Evaluation of phenobarbital based approach in treating patient with alcohol withdrawal syndrome: A systematic review and meta-analysis

Document Type

Journal Article

Publication Date



The American journal of emergency medicine






Alcohol; Alcohol withdrawal syndrome; Benzodiazepine; Ethanol; Phenobarbital


BACKGROUND: Alcohol Withdrawal Syndrome (AWS) among patients with chronic and heavy alcohol consumption can range from mild to severe and is associated with high morbidity and mortality. Currently, treating AWS with benzodiazepines is the standard of care, but phenobarbital has also been hypothesized to be an effective first-line treatment due to its pharmacological properties and mechanism of action. We conducted a meta-analysis to review relevant literature and compare the clinical outcomes for patients diagnosed with AWS in ED and ICU settings. METHODS: We performed a literature search in in the PubMed, Scopus, and Web of Science databases from inception to June 30, 2022. Randomized trials and observational (prospective or retrospective) studies were eligible if they included adult patients who presented in the ED and were treated in the ED and/or the intensive care unit (ICU) with a diagnosis of AWS. The primary outcome was the rate of intubation among patients who received phenobarbital, compared with benzodiazepines. Secondary outcomes such as rates of seizures, hospital, and ICU length of stay (LOS), also were included. The PROSPERO registration is CRD42022318862. RESULTS: We included twelve studies (1934 patients) in our analysis. Of the 1934 patients in these studies, 765 (41.7%) were treated with phenobarbital and 1169 (58.3%) were treated with other modalities for alcohol withdrawal. Treating AWS patients with phenobarbital did not affect their risk for intubation, as the risk for intubation was similar between the phenobarbital and the control group (RR 0.70, 95% CI 0.36-1.38, P = 0.31). In addition, patients who were treated with phenobarbital were found to have similar rates of seizures (RR 0.73, 95% CI 0.29-1.89) and length of stay in the hospital (Standardized Mean Difference -0.02, 95% CI -0.26, 0.21) or the ICU (SMD -0.02, 95% CI -0.21, 0.25) when compared with patients receiving benzodiazepines. CONCLUSIONS: Management of patients with AWS with phenobarbital is associated with similar rates of intubation, length of stay in the ICU, or length of stay in the hospital as treatment with benzodiazepines. However, due to the inclusion of mostly observational studies and a significant level of heterogeneity among the studies assessed in this review, additional trials with strong methodology are needed.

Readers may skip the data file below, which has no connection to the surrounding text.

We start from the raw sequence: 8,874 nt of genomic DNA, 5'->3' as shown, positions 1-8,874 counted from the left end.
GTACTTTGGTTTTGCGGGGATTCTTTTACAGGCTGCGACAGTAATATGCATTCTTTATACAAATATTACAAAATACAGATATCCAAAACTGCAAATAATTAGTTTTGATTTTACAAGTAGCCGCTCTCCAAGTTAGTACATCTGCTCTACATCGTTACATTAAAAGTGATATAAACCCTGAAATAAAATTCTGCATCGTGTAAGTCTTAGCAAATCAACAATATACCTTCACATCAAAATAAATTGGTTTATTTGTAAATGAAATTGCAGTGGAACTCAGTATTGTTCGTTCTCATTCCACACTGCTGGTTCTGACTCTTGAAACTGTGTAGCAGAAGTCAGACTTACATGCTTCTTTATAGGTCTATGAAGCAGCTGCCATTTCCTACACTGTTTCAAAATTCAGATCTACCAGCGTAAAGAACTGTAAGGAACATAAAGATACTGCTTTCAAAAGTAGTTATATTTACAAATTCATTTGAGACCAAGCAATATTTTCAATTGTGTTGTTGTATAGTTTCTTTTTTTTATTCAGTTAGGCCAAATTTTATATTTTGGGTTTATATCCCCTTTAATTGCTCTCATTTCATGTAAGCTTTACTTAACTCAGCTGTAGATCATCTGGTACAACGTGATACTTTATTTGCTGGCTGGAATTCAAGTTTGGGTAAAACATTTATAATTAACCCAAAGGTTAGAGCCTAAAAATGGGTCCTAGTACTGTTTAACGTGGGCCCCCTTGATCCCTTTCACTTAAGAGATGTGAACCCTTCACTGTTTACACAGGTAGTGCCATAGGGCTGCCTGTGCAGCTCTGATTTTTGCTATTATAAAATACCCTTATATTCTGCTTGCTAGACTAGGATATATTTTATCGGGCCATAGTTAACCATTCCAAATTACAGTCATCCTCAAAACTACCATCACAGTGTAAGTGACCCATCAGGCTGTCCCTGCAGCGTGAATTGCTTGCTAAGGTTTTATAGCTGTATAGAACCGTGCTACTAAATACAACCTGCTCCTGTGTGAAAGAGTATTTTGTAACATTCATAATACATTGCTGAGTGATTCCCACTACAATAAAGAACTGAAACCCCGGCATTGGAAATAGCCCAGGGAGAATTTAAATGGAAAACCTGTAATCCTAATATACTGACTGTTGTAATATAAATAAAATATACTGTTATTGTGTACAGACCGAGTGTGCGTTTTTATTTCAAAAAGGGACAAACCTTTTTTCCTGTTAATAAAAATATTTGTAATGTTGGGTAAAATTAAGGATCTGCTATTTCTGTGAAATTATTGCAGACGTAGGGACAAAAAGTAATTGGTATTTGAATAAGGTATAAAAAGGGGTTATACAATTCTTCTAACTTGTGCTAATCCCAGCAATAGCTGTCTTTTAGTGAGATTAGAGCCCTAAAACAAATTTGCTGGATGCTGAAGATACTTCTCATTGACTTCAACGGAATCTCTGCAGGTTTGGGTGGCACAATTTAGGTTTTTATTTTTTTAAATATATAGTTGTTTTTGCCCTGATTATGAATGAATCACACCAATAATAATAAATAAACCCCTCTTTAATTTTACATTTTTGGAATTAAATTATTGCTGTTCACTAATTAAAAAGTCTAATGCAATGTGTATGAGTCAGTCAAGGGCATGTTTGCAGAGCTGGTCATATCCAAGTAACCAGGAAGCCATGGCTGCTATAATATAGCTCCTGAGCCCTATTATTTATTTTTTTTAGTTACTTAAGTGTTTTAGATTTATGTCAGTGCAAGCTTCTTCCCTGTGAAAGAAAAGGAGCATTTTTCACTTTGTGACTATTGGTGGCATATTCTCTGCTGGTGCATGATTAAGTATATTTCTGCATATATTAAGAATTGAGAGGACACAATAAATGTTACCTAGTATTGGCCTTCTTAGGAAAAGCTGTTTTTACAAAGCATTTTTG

Emergency Medicine